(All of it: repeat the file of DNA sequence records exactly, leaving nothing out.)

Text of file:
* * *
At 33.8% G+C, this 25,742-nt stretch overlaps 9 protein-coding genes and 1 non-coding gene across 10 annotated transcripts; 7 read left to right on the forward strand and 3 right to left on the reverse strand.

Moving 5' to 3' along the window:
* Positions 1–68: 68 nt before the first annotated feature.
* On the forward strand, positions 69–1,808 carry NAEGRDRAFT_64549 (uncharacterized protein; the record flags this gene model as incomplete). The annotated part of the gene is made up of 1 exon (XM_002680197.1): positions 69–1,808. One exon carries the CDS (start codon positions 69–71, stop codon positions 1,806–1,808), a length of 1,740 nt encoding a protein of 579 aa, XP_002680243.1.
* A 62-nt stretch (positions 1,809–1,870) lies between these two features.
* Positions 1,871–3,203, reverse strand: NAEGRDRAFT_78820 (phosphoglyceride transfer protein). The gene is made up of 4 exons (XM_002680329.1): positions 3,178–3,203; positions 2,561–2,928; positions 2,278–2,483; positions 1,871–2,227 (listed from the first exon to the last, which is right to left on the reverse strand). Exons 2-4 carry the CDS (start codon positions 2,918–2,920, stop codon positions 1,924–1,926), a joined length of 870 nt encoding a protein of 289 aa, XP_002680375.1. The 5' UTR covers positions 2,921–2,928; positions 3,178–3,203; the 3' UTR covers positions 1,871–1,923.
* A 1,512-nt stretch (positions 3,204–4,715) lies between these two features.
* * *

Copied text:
At 33.8% G+C, this 25,742-nt stretch overlaps 9 protein-coding genes and 1 non-coding gene across 10 annotated transcripts; 7 read left to right on the forward strand and 3 right to left on the reverse strand.

Moving 5' to 3' along the window:
* Positions 1–68: 68 nt before the first annotated feature.
* On the forward strand, positions 69–1,808 carry NAEGRDRAFT_64549 (uncharacterized protein; the record flags this gene model as incomplete). The annotated part of the gene is made up of 1 exon (XM_002680197.1): positions 69–1,808. One exon carries the CDS (start codon positions 69–71, stop codon positions 1,806–1,808), a length of 1,740 nt encoding a protein of 579 aa, XP_002680243.1.
* A 62-nt stretch (positions 1,809–1,870) lies between these two features.
* Positions 1,871–3,203, reverse strand: NAEGRDRAFT_78820 (phosphoglyceride transfer protein). The gene is made up of 4 exons (XM_002680329.1): positions 3,178–3,203; positions 2,561–2,928; positions 2,278–2,483; positions 1,871–2,227 (listed from the first exon to the last, which is right to left on the reverse strand). Exons 2-4 carry the CDS (start codon positions 2,918–2,920, stop codon positions 1,924–1,926), a joined length of 870 nt encoding a protein of 289 aa, XP_002680375.1. The 5' UTR covers positions 2,921–2,928; positions 3,178–3,203; the 3' UTR covers positions 1,871–1,923.
* A 1,512-nt stretch (positions 3,204–4,715) lies between these two features.